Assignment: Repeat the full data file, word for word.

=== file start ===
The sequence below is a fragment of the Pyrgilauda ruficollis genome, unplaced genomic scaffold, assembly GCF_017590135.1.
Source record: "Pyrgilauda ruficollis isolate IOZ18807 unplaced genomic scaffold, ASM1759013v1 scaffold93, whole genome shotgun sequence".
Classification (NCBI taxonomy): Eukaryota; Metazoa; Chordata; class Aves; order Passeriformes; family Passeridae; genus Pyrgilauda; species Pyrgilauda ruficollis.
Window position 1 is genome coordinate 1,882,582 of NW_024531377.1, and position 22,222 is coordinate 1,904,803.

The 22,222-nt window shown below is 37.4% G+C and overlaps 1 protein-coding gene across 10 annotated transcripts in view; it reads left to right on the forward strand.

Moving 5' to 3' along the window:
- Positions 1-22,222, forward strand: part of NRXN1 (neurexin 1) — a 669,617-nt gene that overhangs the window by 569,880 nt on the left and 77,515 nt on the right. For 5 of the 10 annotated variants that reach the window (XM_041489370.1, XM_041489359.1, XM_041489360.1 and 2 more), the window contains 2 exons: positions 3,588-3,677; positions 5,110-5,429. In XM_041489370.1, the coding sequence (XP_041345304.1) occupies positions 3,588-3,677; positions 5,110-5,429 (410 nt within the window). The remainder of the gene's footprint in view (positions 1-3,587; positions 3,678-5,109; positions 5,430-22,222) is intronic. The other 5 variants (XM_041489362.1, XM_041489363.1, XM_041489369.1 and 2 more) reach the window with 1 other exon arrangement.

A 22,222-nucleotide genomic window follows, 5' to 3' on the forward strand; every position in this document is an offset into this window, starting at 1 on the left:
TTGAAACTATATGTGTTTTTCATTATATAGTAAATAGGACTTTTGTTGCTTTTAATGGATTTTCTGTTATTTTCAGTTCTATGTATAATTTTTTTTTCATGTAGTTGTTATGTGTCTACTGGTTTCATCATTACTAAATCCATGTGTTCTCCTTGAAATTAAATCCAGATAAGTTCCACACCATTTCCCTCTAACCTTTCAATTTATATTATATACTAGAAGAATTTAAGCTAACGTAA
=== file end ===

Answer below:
The sequence below is a fragment of the Pyrgilauda ruficollis genome, unplaced genomic scaffold, assembly GCF_017590135.1.
Source record: "Pyrgilauda ruficollis isolate IOZ18807 unplaced genomic scaffold, ASM1759013v1 scaffold93, whole genome shotgun sequence".
Classification (NCBI taxonomy): Eukaryota; Metazoa; Chordata; class Aves; order Passeriformes; family Passeridae; genus Pyrgilauda; species Pyrgilauda ruficollis.
Window position 1 is genome coordinate 1,882,582 of NW_024531377.1, and position 22,222 is coordinate 1,904,803.

The 22,222-nt window shown below is 37.4% G+C and overlaps 1 protein-coding gene across 10 annotated transcripts in view; it reads left to right on the forward strand.

Moving 5' to 3' along the window:
- Positions 1-22,222, forward strand: part of NRXN1 (neurexin 1) — a 669,617-nt gene that overhangs the window by 569,880 nt on the left and 77,515 nt on the right. For 5 of the 10 annotated variants that reach the window (XM_041489370.1, XM_041489359.1, XM_041489360.1 and 2 more), the window contains 2 exons: positions 3,588-3,677; positions 5,110-5,429. In XM_041489370.1, the coding sequence (XP_041345304.1) occupies positions 3,588-3,677; positions 5,110-5,429 (410 nt within the window). The remainder of the gene's footprint in view (positions 1-3,587; positions 3,678-5,109; positions 5,430-22,222) is intronic. The other 5 variants (XM_041489362.1, XM_041489363.1, XM_041489369.1 and 2 more) reach the window with 1 other exon arrangement.

A 22,222-nucleotide genomic window follows, 5' to 3' on the forward strand; every position in this document is an offset into this window, starting at 1 on the left:
TTGAAACTATATGTGTTTTTCATTATATAGTAAATAGGACTTTTGTTGCTTTTAATGGATTTTCTGTTATTTTCAGTTCTATGTATAATTTTTTTTTCATGTAGTTGTTATGTGTCTACTGGTTTCATCATTACTAAATCCATGTGTTCTCCTTGAAATTAAATCCAGATAAGTTCCACACCATTTCCCTCTAACCTTTCAATTTATATTATATACTAGAAGAATTTAAGCTAACGTAA